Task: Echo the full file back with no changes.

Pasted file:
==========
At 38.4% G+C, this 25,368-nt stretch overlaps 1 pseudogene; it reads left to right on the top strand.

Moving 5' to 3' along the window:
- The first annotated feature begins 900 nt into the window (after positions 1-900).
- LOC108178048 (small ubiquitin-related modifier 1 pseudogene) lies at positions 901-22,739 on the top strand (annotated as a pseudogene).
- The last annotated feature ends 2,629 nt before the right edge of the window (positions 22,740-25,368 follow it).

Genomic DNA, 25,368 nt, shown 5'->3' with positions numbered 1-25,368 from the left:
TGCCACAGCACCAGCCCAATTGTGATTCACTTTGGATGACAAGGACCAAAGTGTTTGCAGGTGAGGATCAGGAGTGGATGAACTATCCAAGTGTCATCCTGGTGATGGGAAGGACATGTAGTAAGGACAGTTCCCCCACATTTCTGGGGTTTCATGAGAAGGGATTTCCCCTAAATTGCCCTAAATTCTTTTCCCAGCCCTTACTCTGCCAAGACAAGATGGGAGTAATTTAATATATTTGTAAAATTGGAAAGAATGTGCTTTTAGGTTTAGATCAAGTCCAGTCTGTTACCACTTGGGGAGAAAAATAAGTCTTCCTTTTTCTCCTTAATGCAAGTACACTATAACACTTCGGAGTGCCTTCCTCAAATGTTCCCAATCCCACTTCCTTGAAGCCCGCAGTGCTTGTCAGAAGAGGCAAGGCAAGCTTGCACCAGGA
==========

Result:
At 38.4% G+C, this 25,368-nt stretch overlaps 1 pseudogene; it reads left to right on the top strand.

Moving 5' to 3' along the window:
- The first annotated feature begins 900 nt into the window (after positions 1-900).
- LOC108178048 (small ubiquitin-related modifier 1 pseudogene) lies at positions 901-22,739 on the top strand (annotated as a pseudogene).
- The last annotated feature ends 2,629 nt before the right edge of the window (positions 22,740-25,368 follow it).

Genomic DNA, 25,368 nt, shown 5'->3' with positions numbered 1-25,368 from the left:
TGCCACAGCACCAGCCCAATTGTGATTCACTTTGGATGACAAGGACCAAAGTGTTTGCAGGTGAGGATCAGGAGTGGATGAACTATCCAAGTGTCATCCTGGTGATGGGAAGGACATGTAGTAAGGACAGTTCCCCCACATTTCTGGGGTTTCATGAGAAGGGATTTCCCCTAAATTGCCCTAAATTCTTTTCCCAGCCCTTACTCTGCCAAGACAAGATGGGAGTAATTTAATATATTTGTAAAATTGGAAAGAATGTGCTTTTAGGTTTAGATCAAGTCCAGTCTGTTACCACTTGGGGAGAAAAATAAGTCTTCCTTTTTCTCCTTAATGCAAGTACACTATAACACTTCGGAGTGCCTTCCTCAAATGTTCCCAATCCCACTTCCTTGAAGCCCGCAGTGCTTGTCAGAAGAGGCAAGGCAAGCTTGCACCAGGA